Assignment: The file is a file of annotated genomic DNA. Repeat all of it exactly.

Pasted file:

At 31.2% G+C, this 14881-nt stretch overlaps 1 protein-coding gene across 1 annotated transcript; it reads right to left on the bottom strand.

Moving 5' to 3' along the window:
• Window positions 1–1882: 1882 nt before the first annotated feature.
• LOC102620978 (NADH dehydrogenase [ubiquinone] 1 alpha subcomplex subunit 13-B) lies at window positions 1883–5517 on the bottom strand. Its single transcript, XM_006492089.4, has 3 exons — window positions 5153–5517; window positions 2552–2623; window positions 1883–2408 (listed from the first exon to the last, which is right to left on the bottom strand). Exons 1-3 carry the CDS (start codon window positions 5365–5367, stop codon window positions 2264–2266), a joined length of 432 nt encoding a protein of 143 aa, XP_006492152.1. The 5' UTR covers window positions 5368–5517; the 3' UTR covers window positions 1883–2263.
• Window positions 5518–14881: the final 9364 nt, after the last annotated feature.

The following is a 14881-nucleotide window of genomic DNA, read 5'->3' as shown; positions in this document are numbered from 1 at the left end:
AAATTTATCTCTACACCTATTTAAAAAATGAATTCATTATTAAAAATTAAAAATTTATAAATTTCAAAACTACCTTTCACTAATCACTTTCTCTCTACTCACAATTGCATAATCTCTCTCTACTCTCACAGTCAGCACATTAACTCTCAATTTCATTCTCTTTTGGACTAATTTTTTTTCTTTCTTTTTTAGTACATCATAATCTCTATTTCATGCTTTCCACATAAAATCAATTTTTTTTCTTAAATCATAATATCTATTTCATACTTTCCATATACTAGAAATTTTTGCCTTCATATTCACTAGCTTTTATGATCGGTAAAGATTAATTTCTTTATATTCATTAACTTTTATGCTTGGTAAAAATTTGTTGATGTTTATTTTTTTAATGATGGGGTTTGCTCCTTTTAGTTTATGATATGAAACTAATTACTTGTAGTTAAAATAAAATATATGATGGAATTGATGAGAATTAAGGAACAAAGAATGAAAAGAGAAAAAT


At 31.2% G+C, this 14881-nt stretch overlaps 1 protein-coding gene across 1 annotated transcript; it reads right to left on the bottom strand.

Moving 5' to 3' along the window:
• Window positions 1–1882: 1882 nt before the first annotated feature.
• LOC102620978 (NADH dehydrogenase [ubiquinone] 1 alpha subcomplex subunit 13-B) lies at window positions 1883–5517 on the bottom strand. Its single transcript, XM_006492089.4, has 3 exons — window positions 5153–5517; window positions 2552–2623; window positions 1883–2408 (listed from the first exon to the last, which is right to left on the bottom strand). Exons 1-3 carry the CDS (start codon window positions 5365–5367, stop codon window positions 2264–2266), a joined length of 432 nt encoding a protein of 143 aa, XP_006492152.1. The 5' UTR covers window positions 5368–5517; the 3' UTR covers window positions 1883–2263.
• Window positions 5518–14881: the final 9364 nt, after the last annotated feature.

The following is a 14881-nucleotide window of genomic DNA, read 5'->3' as shown; positions in this document are numbered from 1 at the left end:
AAATTTATCTCTACACCTATTTAAAAAATGAATTCATTATTAAAAATTAAAAATTTATAAATTTCAAAACTACCTTTCACTAATCACTTTCTCTCTACTCACAATTGCATAATCTCTCTCTACTCTCACAGTCAGCACATTAACTCTCAATTTCATTCTCTTTTGGACTAATTTTTTTTCTTTCTTTTTTAGTACATCATAATCTCTATTTCATGCTTTCCACATAAAATCAATTTTTTTTCTTAAATCATAATATCTATTTCATACTTTCCATATACTAGAAATTTTTGCCTTCATATTCACTAGCTTTTATGATCGGTAAAGATTAATTTCTTTATATTCATTAACTTTTATGCTTGGTAAAAATTTGTTGATGTTTATTTTTTTAATGATGGGGTTTGCTCCTTTTAGTTTATGATATGAAACTAATTACTTGTAGTTAAAATAAAATATATGATGGAATTGATGAGAATTAAGGAACAAAGAATGAAAAGAGAAAAAT